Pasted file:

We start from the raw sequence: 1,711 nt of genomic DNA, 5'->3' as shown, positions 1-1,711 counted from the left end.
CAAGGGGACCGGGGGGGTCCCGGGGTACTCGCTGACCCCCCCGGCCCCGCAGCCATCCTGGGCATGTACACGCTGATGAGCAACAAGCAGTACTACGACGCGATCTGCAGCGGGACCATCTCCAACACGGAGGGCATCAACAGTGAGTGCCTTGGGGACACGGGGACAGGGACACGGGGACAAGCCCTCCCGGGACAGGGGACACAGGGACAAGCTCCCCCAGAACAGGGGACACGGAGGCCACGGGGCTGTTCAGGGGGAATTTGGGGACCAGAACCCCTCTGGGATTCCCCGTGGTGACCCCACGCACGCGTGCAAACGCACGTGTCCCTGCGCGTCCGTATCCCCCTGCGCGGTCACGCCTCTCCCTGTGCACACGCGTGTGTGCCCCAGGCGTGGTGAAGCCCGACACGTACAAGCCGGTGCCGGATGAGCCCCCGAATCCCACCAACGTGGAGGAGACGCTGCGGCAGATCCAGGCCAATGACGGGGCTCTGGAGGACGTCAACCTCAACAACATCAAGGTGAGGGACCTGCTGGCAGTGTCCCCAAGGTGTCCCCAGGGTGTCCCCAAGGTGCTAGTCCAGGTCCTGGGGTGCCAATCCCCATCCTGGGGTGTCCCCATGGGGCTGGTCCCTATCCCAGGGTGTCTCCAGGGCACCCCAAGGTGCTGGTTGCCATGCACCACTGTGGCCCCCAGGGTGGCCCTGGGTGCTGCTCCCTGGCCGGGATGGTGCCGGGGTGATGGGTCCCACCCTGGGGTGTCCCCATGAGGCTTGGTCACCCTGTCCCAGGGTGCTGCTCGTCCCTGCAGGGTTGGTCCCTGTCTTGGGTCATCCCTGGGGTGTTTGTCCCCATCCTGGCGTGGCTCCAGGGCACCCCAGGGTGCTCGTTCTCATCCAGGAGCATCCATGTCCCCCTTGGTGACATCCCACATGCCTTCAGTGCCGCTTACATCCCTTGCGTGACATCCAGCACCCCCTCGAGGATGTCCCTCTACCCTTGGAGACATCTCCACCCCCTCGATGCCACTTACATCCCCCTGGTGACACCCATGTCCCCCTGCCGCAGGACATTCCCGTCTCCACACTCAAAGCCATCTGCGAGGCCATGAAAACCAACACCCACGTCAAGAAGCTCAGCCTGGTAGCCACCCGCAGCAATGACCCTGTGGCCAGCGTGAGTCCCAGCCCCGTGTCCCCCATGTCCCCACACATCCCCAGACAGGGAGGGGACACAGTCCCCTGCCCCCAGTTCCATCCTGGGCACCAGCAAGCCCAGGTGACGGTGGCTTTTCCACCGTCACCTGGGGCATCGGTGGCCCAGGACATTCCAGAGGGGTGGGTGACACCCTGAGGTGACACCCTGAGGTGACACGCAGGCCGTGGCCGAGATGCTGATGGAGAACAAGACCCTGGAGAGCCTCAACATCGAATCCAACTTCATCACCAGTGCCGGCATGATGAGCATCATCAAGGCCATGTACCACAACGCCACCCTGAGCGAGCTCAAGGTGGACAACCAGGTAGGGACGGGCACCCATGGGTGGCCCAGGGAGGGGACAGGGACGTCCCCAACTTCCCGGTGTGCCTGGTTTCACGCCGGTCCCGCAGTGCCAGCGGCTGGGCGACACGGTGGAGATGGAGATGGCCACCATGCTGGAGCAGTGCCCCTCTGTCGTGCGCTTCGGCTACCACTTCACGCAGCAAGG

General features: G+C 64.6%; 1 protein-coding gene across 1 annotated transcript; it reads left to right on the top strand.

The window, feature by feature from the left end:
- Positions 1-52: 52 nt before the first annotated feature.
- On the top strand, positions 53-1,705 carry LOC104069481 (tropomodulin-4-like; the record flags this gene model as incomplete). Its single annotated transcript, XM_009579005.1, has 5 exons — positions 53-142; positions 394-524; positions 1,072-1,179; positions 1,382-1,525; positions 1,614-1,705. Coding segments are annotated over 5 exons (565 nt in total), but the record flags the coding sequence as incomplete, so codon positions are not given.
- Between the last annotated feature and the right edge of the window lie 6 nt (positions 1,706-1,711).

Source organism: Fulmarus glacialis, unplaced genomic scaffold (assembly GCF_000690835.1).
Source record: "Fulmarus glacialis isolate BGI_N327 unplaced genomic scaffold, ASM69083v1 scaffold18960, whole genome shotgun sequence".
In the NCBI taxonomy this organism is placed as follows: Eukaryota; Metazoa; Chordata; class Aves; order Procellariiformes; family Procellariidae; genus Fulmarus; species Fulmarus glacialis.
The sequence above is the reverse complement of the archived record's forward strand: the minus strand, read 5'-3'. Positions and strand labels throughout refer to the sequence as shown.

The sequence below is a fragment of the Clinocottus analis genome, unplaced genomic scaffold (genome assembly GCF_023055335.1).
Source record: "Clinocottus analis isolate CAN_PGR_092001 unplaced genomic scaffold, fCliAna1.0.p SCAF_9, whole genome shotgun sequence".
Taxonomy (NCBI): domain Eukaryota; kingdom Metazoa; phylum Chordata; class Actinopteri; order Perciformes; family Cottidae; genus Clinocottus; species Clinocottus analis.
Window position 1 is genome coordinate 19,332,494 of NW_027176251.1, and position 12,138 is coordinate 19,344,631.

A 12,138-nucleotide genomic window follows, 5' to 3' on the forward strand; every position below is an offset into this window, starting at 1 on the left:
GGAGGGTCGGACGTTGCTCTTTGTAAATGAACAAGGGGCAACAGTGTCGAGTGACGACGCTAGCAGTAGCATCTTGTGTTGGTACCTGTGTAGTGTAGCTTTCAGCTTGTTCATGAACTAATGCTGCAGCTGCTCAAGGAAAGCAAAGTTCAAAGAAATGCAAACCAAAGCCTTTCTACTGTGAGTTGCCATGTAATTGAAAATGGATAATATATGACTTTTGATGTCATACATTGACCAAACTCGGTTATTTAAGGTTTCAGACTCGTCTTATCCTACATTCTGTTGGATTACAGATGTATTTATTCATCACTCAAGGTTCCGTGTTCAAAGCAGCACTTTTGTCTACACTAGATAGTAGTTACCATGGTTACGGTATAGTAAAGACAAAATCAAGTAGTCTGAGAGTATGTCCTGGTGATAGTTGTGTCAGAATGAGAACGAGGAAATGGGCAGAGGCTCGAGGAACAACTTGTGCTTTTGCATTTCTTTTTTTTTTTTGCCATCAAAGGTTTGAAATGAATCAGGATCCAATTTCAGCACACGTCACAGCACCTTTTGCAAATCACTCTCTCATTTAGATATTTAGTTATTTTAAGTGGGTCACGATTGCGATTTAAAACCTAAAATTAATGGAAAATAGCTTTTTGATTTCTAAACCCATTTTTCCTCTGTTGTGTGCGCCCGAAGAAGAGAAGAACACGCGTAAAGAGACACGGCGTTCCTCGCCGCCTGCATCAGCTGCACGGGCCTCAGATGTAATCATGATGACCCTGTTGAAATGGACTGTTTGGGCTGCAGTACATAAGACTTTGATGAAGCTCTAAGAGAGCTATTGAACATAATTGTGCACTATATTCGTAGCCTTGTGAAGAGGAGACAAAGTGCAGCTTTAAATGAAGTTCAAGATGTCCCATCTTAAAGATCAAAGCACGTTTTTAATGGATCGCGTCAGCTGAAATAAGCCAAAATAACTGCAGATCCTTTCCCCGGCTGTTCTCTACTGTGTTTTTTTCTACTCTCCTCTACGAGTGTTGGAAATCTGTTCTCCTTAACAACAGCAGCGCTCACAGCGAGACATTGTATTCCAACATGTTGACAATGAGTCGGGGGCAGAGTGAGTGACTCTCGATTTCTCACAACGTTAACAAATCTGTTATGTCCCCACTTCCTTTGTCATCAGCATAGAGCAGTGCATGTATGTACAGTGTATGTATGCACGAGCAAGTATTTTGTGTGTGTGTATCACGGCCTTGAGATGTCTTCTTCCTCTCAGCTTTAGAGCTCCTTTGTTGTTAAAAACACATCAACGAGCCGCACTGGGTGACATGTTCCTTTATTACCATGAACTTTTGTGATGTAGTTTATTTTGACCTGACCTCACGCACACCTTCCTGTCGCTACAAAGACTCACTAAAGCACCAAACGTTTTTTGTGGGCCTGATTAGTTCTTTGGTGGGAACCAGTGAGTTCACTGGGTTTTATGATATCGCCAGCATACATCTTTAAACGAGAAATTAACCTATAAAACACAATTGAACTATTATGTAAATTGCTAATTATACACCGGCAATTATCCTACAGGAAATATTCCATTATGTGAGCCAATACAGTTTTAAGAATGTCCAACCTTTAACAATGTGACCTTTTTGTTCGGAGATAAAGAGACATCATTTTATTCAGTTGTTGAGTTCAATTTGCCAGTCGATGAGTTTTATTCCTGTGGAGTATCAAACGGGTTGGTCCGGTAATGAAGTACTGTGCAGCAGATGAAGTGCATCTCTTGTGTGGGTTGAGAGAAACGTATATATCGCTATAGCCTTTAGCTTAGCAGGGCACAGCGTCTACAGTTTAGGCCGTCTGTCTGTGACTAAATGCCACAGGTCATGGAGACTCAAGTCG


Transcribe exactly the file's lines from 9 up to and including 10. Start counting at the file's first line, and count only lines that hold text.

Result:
Source record: "Fulmarus glacialis isolate BGI_N327 unplaced genomic scaffold, ASM69083v1 scaffold18960, whole genome shotgun sequence".
In the NCBI taxonomy this organism is placed as follows: Eukaryota; Metazoa; Chordata; class Aves; order Procellariiformes; family Procellariidae; genus Fulmarus; species Fulmarus glacialis.